Last Thursday, the Thai Public Health Ministry forecast a surge of 50,000 cases following the opening of the annual Songkran festival the previous day. This acknowledgement is all the more damning, given that the government is in the process of officially declaring COVID-19 to be “endemic”—a code word for letting it rip through the population.
The Public Health Ministry report estimates that the daily number of patients suffering lung inflammation could reach 3,000, with about 900 requiring ventilation and as many as 150 dying each day. These numbers could almost double, it stated, if current health precautions were only sparingly implemented.
The Songkran festival, which marks the Thai New Year, risks worsening the spread of COVID as large numbers of people travel and take part in social gatherings. Of particular concern are the dangers to unvaccinated sections of the population, including both the elderly and children.
Dr. Sumanee Wacharasint, director of the Bureau of Risk Communication and Health Behaviour Development, reported last Wednesday that only 34.6 percent of the population has received their booster shot, including 37.2 percent of the elderly.
For the 5–11 age group, less than 50 percent were reported to have received their first vaccine dose and less than 2 percent their second.
Only seven of the 77 provinces have achieved a 70 percent target of booster shots for the elderly, including Samut Prakan, Nonthaburi, Maha Sarakham, Nan, Phuket, Lamphun and Chainat.
The Royal College of Physicians, the Preventive Medicine Association of Thailand, the Thai Society of Critical Care Medicine, the Thoracic Society of Thailand and the Infectious Disease Association of Thailand are all urging the population to get booster shots ahead of the expected surge in infections.
The government is doing the opposite. It is lulling people into a false sense of security by announcing the implementation by July of its unscientific program of declaring COVID-19 “endemic,” along with the dismantling of COVID public health restrictions.
Daily cases are currently at all-time highs with 26,081 cases reported last Thursday morning along with 91 deaths. The Worldometer ranks Thailand 10th in terms of cases, while the US Center for Disease Control (CDC) classifies it as “very high” risk.
As is the case internationally, the daily cases and deaths are greatly underestimated. Cases are already nearing 50,000 daily after one incorporates the RAT results that are left out of official totals. On April 3 for example, the Public Health Ministry reported 24,892 cases, but there were also 15,972 positive RAT results, raising the total to 40,864.
Thailand’s Rural Doctor Society (RDS) recently reported that on March 30 positive RAT results found by the organisation in just three provinces were higher than the official total of RAT-detected infections nationwide.
The country’s Center for COVID-19 Situation Administration (CCSA) reported a positive RAT tally of 16,079, yet RDS found the total for provinces of Chon Buri, Songkla and Change Rai was 16,484 cases—with 8,323, 4,839 and 3,322 cases respectively.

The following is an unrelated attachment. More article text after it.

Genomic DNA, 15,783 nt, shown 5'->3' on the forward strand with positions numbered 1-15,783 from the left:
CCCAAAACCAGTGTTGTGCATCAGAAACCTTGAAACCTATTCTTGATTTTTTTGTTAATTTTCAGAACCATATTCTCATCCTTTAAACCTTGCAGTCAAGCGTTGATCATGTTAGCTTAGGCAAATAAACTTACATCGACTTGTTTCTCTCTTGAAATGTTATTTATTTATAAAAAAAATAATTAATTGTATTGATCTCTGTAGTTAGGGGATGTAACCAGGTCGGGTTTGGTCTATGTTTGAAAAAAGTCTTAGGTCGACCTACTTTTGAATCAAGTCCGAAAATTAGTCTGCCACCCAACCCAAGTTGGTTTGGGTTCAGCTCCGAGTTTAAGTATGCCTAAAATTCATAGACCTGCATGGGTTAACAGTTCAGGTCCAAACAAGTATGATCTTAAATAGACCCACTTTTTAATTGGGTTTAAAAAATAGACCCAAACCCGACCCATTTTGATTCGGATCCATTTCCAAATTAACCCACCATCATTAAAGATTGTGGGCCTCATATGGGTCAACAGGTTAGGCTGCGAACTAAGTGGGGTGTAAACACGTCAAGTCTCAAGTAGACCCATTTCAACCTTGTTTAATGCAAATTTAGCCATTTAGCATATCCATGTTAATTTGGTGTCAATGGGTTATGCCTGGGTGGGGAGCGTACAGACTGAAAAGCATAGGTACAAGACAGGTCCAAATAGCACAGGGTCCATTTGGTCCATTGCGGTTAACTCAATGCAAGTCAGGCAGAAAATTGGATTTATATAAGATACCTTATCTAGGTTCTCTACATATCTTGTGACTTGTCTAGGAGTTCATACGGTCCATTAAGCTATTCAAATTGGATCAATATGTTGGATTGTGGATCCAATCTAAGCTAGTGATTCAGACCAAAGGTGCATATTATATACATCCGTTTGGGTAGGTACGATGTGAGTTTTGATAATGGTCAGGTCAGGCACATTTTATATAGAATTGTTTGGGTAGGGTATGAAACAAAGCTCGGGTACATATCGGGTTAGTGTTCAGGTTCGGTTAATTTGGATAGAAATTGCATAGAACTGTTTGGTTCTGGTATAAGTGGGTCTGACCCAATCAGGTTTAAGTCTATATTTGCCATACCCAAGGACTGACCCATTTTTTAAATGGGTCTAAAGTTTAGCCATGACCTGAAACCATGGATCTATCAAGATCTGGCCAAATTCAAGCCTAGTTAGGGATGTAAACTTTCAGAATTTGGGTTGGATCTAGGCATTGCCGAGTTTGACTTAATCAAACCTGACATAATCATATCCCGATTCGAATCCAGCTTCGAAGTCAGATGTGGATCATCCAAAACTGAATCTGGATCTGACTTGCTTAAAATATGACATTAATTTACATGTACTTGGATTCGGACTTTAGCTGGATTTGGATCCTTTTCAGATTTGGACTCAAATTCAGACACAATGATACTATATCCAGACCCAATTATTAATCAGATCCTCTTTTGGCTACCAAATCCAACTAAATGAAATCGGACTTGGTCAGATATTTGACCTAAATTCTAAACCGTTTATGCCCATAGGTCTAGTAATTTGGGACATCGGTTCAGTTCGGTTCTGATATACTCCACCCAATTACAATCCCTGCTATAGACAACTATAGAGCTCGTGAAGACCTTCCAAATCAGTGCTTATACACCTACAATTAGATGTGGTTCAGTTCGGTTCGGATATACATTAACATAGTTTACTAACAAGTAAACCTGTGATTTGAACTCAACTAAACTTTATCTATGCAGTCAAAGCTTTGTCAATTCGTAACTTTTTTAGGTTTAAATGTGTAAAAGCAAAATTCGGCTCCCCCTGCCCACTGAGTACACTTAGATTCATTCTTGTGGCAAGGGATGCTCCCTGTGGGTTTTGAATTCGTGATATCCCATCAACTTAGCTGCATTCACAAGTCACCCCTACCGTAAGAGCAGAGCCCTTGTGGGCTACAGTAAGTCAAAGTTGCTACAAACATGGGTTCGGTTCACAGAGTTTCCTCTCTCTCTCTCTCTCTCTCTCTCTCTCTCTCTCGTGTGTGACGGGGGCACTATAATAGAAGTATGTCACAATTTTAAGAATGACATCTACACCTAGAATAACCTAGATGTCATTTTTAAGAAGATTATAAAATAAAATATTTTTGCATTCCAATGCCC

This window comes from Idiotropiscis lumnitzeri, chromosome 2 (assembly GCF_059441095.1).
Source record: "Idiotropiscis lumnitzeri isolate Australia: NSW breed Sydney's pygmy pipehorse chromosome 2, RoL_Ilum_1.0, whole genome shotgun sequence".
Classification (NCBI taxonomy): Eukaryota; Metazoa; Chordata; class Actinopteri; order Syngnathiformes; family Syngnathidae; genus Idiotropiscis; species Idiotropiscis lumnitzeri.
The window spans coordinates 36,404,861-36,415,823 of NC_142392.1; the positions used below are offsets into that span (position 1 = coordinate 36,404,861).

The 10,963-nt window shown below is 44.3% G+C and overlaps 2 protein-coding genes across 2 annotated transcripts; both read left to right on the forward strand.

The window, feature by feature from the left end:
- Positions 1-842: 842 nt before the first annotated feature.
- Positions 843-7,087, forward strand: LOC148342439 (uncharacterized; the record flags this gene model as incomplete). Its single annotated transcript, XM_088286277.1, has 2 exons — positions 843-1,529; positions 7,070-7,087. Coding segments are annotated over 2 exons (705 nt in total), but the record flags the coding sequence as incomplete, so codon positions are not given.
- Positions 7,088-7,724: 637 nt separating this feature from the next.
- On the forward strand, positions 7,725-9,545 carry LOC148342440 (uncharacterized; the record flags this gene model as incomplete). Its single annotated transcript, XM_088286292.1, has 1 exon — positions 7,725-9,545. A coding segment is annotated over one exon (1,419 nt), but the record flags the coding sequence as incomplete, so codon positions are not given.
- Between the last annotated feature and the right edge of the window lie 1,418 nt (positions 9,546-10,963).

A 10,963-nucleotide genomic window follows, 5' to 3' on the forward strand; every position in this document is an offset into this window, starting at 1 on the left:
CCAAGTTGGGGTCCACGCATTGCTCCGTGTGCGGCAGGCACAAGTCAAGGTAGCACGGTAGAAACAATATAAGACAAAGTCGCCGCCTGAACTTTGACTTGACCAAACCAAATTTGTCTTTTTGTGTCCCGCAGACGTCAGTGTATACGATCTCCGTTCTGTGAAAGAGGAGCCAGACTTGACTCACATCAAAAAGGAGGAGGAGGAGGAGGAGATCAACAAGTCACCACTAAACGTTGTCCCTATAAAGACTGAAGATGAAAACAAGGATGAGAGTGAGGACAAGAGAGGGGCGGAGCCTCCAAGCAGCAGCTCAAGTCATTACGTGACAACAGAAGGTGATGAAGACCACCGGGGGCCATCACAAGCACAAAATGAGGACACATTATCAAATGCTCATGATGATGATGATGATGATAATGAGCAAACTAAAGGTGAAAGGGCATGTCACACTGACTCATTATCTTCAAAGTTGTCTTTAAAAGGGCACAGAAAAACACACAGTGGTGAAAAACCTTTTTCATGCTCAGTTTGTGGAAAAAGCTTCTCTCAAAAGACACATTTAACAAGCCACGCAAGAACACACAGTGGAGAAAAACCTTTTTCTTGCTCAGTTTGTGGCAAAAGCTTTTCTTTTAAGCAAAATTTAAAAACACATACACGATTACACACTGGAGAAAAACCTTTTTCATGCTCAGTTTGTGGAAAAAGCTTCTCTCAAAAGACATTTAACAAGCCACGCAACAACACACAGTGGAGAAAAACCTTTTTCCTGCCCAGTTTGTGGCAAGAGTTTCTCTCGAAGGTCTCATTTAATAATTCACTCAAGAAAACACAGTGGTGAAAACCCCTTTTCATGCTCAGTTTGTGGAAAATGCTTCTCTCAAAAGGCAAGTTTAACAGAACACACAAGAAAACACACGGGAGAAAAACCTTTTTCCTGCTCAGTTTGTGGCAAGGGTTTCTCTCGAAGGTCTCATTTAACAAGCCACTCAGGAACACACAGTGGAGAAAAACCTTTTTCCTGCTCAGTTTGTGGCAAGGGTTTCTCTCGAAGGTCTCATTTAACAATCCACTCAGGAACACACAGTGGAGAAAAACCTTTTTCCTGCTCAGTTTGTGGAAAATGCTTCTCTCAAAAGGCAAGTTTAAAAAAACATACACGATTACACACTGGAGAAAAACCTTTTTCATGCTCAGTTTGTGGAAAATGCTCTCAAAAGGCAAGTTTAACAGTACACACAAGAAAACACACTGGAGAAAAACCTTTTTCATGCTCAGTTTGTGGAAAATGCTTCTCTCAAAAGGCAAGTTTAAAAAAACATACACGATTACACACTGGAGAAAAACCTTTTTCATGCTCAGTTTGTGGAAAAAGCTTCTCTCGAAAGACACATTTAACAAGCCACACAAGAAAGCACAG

“We, the front-line healthcare workers, are working hard as we aim to bring the number of new infections down by containing the spread of the virus as well as we can,” an RDS Facebook statement declared.
However, it continued, “making up an ideal figure just isn’t the way to go… Reporting the actual number of new infections will instead help raise public awareness about the outbreak situation.”
Like its counterparts internationally, the Thai military-backed regime is determined to “open up” to the revive the economy and boost profits.
In the wake of the Delta outbreak last year, the Finance Ministry in January projected economic growth for 2022 of 3.5–4.5 percent, based on an improvement in the global pandemic situation. This rosy outlook made the false assumption that the Omicron variant was “mild” and would usher in a return to normality.
Instead, Thailand is now in the grip of a larger Omicron wave with increasing deaths and infections. New dangers are emerging with the arrival of variants, including reports of the recent Omicron XE, first seen in Britain in January. Omicron XE is 10 percent more transmissible than BA.2 and 43 percent more transmissible than the original Omicron (B.1.1.529), according to the UK Health Services Agency (UKHSA).
The government is desperate to revive its flagging tourism industry, which represented 20 percent of GDP prior to the pandemic. Only 427,000 foreigners visited Thailand in 2021, compared to a regular annual average of 40 million.
On April 1, the government scrapped the need for international travellers to undertake a pre-departure PCR test. It discussed plans Friday to replace PCR tests for arrivals with the less accurate Rapid Antigen (RAT) tests and institute shorter quarantine times. CCSA announced it would postpone such measures until May, pending the impact of the Songkran festival on infection rates.
The economic crisis is being exacerbated by the US-NATO war against Russia in Ukraine that has led to higher energy and food prices. Being a net importer of oil, the country faces increased risks of a trade and account deficit with rising operating costs for its manufacturing sector.
The official inflation rate rose in February to 5.28 percent, its highest in 13 years and well outside the central bank’s maximum target of 3 percent. In a bid to keep the economy on life support the bank has retained its key interest rate at an historic low of 0.5 percent.
The value of the national currency, the baht, is also falling as international investors flock to the US currency.
Government growth estimates are being questioned. Kasikorn Research Center (K-Research) recently lowered its growth projection from 3.7 percent to 2.5 percent. The World Bank has also revised the country’s annual growth from 3.9 percent to 2.9 percent.